Toad in the Hole

When I first arrived in London my knowledge of English was very poor and I owe a debt of gratitude to Children BBC for teaching me quicker than any Adult Education institute. OK, I had to seat in front of programmes aimed at 5 years old which would have been debilitating in any other circumstances but I was determined.

Besides my linguistic ignorance, I had not much of an idea of what food was like. One evening, he presented me with this weird looking dish and when I inquired to what it was, he said "toad in the hole", "toad?" did I reply but the conversation rolled on and I never got to know exactly what I had eaten.

Until the next day, when duly seated with my nose glued to the TV, learning my words, Mr Toad appeared from the corner of the screen. Needless to say that I jump out of my skin. Yes I know, where I come from we catch, disembody and fry frogs, but toads that was pushing it. I was never put right and for a long time I avoided this traditional English dish, with the only excuse I knew "thank you, but I don't eat toad" which everyone found very funny.

Decades later, perfectly bilingual, I sill had problems with the dish, I presume the story was still impacting somewhere on my mind, but the other day I thought "this is silly, it is very easy to make, I have got the ingredients, lets find a good recipe" which I did. On the BBC Good Food web site (yes, auntie Beeb again) sometimes it is nice to go full circle.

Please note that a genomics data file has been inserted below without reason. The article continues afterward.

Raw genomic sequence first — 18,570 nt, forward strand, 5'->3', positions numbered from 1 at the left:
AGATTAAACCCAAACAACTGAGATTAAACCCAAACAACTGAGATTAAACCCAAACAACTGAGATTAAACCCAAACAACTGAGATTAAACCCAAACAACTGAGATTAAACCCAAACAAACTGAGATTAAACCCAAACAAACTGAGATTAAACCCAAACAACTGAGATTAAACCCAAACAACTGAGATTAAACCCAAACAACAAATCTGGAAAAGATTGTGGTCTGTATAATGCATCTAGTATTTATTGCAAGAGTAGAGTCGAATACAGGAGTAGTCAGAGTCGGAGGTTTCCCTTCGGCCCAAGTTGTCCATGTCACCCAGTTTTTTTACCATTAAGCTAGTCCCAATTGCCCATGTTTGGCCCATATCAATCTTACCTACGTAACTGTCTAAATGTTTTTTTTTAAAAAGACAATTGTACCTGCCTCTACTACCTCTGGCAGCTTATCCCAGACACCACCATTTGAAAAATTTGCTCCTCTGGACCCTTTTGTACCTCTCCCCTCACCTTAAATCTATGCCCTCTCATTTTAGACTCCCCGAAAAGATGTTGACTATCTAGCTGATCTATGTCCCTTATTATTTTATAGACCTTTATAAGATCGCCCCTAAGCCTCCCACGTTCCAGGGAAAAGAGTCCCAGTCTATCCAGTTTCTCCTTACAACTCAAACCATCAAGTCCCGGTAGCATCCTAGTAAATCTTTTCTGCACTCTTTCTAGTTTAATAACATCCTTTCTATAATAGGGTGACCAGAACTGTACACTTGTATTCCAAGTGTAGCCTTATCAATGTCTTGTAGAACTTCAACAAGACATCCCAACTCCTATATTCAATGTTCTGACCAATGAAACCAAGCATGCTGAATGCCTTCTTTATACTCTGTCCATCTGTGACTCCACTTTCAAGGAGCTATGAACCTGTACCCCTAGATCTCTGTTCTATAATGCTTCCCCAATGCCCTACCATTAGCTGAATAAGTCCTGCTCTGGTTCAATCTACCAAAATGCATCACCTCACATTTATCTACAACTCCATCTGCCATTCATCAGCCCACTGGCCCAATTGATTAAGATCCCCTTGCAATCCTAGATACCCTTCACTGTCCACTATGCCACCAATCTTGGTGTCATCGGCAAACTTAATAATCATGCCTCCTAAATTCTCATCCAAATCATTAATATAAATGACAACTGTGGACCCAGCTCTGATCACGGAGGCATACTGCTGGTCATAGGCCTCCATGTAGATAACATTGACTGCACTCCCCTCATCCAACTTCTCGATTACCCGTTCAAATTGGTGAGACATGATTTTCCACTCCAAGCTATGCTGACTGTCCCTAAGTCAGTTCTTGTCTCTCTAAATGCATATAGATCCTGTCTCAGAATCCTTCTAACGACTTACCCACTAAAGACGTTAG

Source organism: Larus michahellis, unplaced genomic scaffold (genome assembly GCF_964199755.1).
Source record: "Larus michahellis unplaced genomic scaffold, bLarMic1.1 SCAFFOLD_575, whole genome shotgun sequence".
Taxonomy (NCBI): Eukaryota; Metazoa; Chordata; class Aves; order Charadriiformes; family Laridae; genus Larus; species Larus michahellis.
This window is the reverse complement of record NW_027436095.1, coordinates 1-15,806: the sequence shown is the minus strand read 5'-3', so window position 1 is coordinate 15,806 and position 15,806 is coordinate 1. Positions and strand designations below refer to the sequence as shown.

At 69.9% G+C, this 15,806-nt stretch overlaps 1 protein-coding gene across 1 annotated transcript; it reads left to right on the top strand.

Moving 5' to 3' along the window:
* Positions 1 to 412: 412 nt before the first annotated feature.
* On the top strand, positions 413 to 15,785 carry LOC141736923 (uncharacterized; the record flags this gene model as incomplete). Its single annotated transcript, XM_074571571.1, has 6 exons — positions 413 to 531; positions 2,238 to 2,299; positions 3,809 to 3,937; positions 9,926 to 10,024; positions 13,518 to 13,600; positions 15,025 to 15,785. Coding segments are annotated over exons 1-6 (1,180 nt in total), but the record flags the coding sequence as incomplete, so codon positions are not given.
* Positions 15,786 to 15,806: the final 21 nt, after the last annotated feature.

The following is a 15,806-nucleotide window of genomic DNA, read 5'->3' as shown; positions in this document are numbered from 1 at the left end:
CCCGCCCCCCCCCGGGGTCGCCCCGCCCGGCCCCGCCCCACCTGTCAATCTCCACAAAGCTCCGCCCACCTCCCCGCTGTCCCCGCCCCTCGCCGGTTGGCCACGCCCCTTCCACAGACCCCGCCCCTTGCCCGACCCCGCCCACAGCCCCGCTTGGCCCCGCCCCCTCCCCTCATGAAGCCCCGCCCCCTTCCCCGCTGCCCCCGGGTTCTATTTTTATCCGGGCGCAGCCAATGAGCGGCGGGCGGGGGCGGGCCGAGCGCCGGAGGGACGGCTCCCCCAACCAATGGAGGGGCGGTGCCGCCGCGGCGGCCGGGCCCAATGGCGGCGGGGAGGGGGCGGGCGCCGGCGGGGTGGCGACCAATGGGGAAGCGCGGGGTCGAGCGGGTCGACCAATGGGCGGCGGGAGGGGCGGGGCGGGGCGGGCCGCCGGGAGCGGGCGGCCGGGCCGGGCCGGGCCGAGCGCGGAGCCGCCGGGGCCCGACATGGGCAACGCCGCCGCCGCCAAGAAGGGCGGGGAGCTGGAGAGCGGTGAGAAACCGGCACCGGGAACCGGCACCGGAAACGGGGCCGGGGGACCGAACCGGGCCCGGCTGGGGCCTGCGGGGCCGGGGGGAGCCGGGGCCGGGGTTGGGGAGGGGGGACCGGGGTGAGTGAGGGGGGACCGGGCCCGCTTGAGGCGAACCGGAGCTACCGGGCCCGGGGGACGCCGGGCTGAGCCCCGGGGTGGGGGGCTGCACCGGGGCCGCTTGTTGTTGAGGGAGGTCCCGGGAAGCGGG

Perfect for a quick evening meal, you should try it and spare of thought for good old "Mr Toad"

100g plain flour
1 egg
300ml equal mixture milk and water

Preheat the oven to fan 200C/conventional 220C/ gas 7. Sift the flour and a make a well in the centre and crack in the egg. Beat lightly,then gradually pour in half the milk and water, beating all the time to form a smooth,thick batter. Continue for 2 minutes,then stir in the remaining liquid. (The batter can be made several hours ahead of time, although contrary to popular opinion it is not improved by standing.)

8 rashers streaky bacon
8 good-quality pork sausages
1 onion , thinly sliced
1 tbsp vegetable oil

Wrap a bacon rasher around each sausage then put them, spaced apart, in a large roasting tin (preferably metal). Scatter over the onion and drizzle with oil. Bake for 15-20 minutes until the bacon and sausages are starting to colour and the onion is tinged brown at the edges.
Remove from the oven and quickly pour the batter over the sausages. Return to the oven for a further 35-40 minutes until the batter is crisp and well risen.

Return to the oven until the batter is crisp and well risen. In the meantime
make the gravy. Heat the vegetable oil in a small pan, add the onion and fry gently for 5 minutes until softened and lightly coloured. Stir in the flour and cook for 1 minute. Add the mustard, Worcestershire or soy sauce and stock and bring to the boil, stirring. Simmer for 15 minutes, then taste and add more salt and pepper if necessary. Serve the toad with cabbage or broccoli and lashings of gravy.

FOR THE GRAVY (sorry no gravy picture, we don't do gravy in this kitchen)
2 tbsp vegetable oil
1 onion , thinly sliced
2 tsp plain flour
2 tsp ready-made English mustard
2 tsp Worcestershire sauce or soy sauce
600ml chicken or vegetable stock

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